Catholic New World: Newspaper for the Archdiocese of Chicago

The InterVIEW

Council tries to be cardinal’s ‘eyes and ears’

Michael Cahill

A regular feature of The Catholic New World, The InterVIEW is an in-depth conversation with a person whose words, actions or ideas affect today's Catholic. It may be affirming of faith or confrontational. But it will always be stimulating.

Michael Cahill has led the Archdiocesan Pastoral Council for the last two years, after serving as a member for three years before that. The council, which is to include members from each deanery as well as religious men and women and representatives of a few other groups, acts as the “eyes and ears” of the cardinal, according to Cahill, letting the cardinal know what the people in the pews are thinking and talking about.

The financial planner and father of two—one college student, one in a North Side Catholic elementary school—will step down this summer after an experience that he says was even better than he thought it would be.

Cahill sat down with assistant editor Michelle Martin and talked about the role of the council.

The Catholic New World: What does the Archdiocesan Pastoral Council do?

Michael Cahill: We made most of the meeting an open conversation with the cardinal. We meet five times a year, and three times a year, he would present an issue two months in advance and say I need feedback on this. Examples of that were when the revisions in the General Instruction of the Roman Missal came out for the liturgy, the cardinal wanted feedback on how it was being implemented and how people felt about that. He got a lot of strong feedback: people who were upset that it happened at all, people who were upset at the way it was being handled, other people who really liked it. That led to a number of parishes having listening sessions on how they should implement the changes.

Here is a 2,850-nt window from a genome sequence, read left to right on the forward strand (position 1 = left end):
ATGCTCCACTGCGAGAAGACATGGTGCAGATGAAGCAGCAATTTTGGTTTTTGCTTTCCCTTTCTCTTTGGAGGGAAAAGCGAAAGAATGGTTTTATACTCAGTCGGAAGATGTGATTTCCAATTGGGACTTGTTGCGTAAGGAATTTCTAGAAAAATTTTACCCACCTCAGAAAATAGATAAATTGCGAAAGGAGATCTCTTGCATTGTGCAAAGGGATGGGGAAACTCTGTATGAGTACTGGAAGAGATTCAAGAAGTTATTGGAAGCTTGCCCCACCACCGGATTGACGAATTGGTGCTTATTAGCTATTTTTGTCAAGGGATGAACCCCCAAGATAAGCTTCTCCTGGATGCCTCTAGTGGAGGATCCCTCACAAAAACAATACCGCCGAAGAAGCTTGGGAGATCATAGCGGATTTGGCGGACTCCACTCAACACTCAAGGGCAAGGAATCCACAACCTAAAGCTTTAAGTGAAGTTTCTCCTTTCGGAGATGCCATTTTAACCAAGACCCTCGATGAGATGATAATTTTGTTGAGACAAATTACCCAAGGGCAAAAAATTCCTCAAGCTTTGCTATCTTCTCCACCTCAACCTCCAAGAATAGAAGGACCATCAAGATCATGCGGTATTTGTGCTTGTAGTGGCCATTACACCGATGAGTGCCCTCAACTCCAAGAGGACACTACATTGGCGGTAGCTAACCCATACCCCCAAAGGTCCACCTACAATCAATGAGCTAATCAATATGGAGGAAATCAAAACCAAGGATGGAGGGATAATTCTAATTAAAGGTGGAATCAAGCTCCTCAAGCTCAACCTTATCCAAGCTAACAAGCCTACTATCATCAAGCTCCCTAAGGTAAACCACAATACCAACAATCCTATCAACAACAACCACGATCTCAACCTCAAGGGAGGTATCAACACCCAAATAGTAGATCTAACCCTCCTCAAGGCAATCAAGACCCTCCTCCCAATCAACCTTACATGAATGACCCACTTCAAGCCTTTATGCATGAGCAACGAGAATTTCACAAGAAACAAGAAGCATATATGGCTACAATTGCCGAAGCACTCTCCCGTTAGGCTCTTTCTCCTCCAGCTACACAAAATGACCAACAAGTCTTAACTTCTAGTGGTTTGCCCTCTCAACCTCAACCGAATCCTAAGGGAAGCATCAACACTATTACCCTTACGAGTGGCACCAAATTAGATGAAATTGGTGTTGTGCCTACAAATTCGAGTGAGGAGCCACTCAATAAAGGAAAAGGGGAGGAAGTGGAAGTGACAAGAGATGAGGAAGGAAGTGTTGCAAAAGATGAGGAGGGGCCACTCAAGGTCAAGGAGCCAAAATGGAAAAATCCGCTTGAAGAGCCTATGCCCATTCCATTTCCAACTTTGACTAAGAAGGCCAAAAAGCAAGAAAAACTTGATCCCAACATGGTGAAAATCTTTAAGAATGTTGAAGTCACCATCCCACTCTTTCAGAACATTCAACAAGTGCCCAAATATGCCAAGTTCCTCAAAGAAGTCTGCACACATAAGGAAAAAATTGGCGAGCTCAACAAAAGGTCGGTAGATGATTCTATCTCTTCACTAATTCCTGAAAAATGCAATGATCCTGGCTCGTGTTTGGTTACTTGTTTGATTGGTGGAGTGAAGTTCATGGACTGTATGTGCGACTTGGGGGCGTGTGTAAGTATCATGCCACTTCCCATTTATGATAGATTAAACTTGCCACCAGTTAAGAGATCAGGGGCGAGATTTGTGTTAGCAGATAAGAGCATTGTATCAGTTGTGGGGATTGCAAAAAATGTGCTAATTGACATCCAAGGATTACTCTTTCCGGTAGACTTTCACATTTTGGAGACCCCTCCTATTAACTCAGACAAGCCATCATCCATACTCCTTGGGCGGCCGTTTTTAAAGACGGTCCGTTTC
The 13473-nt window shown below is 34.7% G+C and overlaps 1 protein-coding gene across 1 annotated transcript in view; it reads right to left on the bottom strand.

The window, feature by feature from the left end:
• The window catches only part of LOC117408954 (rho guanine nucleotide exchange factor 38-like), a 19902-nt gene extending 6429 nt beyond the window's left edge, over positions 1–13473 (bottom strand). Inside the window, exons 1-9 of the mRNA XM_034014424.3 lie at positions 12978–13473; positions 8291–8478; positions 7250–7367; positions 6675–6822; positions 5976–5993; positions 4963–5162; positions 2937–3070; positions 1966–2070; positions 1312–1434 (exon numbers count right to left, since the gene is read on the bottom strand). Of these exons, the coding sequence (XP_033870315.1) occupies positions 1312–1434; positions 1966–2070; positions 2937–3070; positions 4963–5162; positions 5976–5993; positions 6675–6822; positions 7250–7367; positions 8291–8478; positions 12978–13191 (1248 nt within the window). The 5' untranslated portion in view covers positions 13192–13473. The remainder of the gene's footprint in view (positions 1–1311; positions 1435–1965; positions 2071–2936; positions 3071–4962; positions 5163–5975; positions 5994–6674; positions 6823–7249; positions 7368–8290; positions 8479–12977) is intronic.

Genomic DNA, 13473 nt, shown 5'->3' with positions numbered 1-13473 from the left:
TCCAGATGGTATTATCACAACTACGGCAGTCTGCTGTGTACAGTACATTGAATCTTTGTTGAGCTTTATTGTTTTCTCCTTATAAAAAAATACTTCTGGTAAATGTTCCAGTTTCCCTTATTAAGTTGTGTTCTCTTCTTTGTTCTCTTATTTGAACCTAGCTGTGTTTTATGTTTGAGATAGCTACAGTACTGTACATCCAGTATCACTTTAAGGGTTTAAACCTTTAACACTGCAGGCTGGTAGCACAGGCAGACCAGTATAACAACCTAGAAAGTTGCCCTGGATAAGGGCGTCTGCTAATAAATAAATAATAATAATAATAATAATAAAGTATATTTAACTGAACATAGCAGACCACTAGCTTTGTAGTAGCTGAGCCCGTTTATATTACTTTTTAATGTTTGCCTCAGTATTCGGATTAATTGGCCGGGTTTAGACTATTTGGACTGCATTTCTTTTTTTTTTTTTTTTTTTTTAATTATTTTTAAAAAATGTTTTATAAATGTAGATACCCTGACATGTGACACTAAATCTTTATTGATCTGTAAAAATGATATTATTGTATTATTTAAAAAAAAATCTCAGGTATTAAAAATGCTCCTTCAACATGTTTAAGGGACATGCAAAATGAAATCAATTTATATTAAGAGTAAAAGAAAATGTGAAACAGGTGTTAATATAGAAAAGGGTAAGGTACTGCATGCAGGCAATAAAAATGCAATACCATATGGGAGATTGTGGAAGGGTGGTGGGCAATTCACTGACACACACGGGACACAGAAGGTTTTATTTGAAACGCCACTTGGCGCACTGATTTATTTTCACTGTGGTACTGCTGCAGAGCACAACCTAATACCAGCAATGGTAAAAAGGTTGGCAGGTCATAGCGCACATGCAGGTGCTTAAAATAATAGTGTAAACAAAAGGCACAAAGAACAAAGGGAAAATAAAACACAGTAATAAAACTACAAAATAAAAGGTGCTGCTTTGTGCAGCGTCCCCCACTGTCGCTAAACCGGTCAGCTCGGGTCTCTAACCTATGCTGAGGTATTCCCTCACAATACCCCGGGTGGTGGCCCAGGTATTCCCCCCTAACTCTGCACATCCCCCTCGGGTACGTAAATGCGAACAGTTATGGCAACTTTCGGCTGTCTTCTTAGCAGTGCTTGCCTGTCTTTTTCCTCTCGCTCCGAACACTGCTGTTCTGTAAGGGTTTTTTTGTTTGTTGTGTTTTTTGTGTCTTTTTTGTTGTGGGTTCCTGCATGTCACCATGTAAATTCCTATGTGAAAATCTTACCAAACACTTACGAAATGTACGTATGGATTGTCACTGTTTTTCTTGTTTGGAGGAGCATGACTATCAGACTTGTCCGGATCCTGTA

He asked for feedback on the sexual abuse crisis, and he got a lot of feedback on what people thought the diocese was and wasn't doing, and what it could be doing better.

The fourth meeting is an open forum where he hears from us: what are you hearing out there and what do I need to know?

The last meeting was a long discussion on women in the church and what is their proper role, is it diminishing, is it increasing, what is the diocese doing to foster respect for women in ministerial roles.

TCNW: Does it makes a difference?

MC: Absolutely. The cardinal has said to us on numerous occasions that it helps him think things through. He's said that of all the councils he deals with, he finds this the most valuable because he gets a sense of what is going on in the parishes that he might not hear otherwise.

We have the advantage on his priests' council in that we don't work for him, and I think that probably makes it easier for us to be forthright. I've sat on the priests' council as the APC representative the last few years, and there's been some very good discussions there as well, but they're a little more restrained, I would say.